Credit: Martin Brandt/University of Copenhagen<p>There's been an assumption that there's hardly enough vegetation outside of forested areas to be worth counting in areas such as this one. As a result the study represents the first time a significant number of trees — likely in the hundreds of millions when shrubs are subtracted from the overall figure — have been catalogued in the drylands region.</p><p>Members of the university's Department of Computer Science trained a machine-learning module to recognize trees by feeding it thousands of pictures of them. This training left the AI be capable of spotting trees in the tiny details of satellite images supplied by NASA. The task took the AI just hours — it would take a human years to perform an equivalent analysis.</p><p>"This technology has enormous potential when it comes to documenting changes on a global scale and ultimately, in contributing towards global climate goals," says co-author Christian Igel. "It is a motivation for us to develop this type of beneficial artificial intelligence."</p><p>"Indeed," says Brandt says, "I think it marks the beginning of a new scientific era."</p>
Looking ahead and beyond<p>The researchers hope to further refine their AI to provide a more detailed accounting of the trees it identifies in satellite photos.</p><p>The study's senior author, Rasmus Fensholt, says, "we are also interested in using satellites to determine tree species, as tree types are significant in relation to their value to local populations who use wood resources as part of their livelihoods. Trees and their fruit are consumed by both livestock and humans, and when preserved in the fields, trees have a positive effect on crop yields because they improve the balance of water and nutrients."</p><p>Ahead is an expansion of the team's tree hunt to a larger area of Africa, with the long-term goal being the creation of a more comprehensive and accurate global database of trees that grow beyond the boundaries of forests.</p>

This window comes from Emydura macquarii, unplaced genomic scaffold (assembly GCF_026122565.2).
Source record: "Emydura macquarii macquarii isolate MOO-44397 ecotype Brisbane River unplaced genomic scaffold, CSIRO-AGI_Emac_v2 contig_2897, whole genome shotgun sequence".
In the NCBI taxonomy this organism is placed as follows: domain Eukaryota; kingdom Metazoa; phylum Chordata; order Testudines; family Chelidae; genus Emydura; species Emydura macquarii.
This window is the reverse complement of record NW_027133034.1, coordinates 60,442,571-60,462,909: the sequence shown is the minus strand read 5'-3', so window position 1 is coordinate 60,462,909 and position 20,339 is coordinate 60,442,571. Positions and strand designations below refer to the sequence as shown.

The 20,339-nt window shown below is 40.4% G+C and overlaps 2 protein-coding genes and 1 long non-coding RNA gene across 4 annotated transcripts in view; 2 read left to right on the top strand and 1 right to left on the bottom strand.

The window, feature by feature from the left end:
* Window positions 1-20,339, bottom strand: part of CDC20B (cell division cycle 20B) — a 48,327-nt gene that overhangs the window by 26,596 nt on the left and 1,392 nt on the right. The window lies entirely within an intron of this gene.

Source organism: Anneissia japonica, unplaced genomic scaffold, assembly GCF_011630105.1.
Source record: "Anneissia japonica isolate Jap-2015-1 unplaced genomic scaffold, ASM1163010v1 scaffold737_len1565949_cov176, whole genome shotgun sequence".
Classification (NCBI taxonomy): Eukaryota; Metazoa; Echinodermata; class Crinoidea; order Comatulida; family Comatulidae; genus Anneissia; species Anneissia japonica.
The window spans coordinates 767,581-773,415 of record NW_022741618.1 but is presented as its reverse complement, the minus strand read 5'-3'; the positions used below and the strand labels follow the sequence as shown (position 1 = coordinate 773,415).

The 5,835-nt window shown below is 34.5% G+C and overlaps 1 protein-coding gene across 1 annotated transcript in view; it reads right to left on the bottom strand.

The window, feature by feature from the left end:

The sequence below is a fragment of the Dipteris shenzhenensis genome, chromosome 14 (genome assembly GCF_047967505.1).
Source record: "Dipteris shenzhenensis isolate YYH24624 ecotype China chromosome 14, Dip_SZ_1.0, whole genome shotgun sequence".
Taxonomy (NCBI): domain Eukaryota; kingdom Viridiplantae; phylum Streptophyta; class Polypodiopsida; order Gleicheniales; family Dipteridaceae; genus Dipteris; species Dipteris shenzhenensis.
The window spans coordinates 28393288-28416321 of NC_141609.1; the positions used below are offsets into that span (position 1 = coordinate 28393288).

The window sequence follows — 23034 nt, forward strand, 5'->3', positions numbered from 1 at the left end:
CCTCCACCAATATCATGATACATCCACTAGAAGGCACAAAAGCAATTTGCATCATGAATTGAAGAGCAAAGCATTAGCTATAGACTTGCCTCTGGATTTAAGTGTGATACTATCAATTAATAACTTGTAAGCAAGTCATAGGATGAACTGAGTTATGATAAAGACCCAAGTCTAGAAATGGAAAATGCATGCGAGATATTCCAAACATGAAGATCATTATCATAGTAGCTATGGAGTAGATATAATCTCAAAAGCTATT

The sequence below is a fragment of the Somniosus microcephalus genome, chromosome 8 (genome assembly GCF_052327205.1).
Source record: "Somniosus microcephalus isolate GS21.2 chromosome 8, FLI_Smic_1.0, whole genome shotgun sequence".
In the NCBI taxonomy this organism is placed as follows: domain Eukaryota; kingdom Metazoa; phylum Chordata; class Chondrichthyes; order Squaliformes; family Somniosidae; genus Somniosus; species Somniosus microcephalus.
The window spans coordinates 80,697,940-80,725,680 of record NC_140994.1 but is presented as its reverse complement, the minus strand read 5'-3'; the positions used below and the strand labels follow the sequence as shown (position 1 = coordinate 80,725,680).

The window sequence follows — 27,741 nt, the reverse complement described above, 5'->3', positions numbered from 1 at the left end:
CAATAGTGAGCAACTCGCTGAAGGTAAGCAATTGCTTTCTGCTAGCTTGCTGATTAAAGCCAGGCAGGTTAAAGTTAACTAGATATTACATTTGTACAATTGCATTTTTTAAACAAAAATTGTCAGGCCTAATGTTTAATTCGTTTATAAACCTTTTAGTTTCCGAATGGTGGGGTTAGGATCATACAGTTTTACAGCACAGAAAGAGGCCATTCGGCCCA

Nazi supporters held huge rallies and summer camps for kids throughout the United States in the 1930s.
- During the 1930s, thousands of Americans sympathized with the Nazis, holding huge rallies.
- The rallies were organized by the American German Bund, which wanted to spread Nazi ideology.
- Nazi supporters also organized summer camps for kids to teach them their values.
A Bund parade in New York, October 30, 1939.
Credit: Library of Congress
Credit: Herald Tribune
Postcards from Camp Siegfried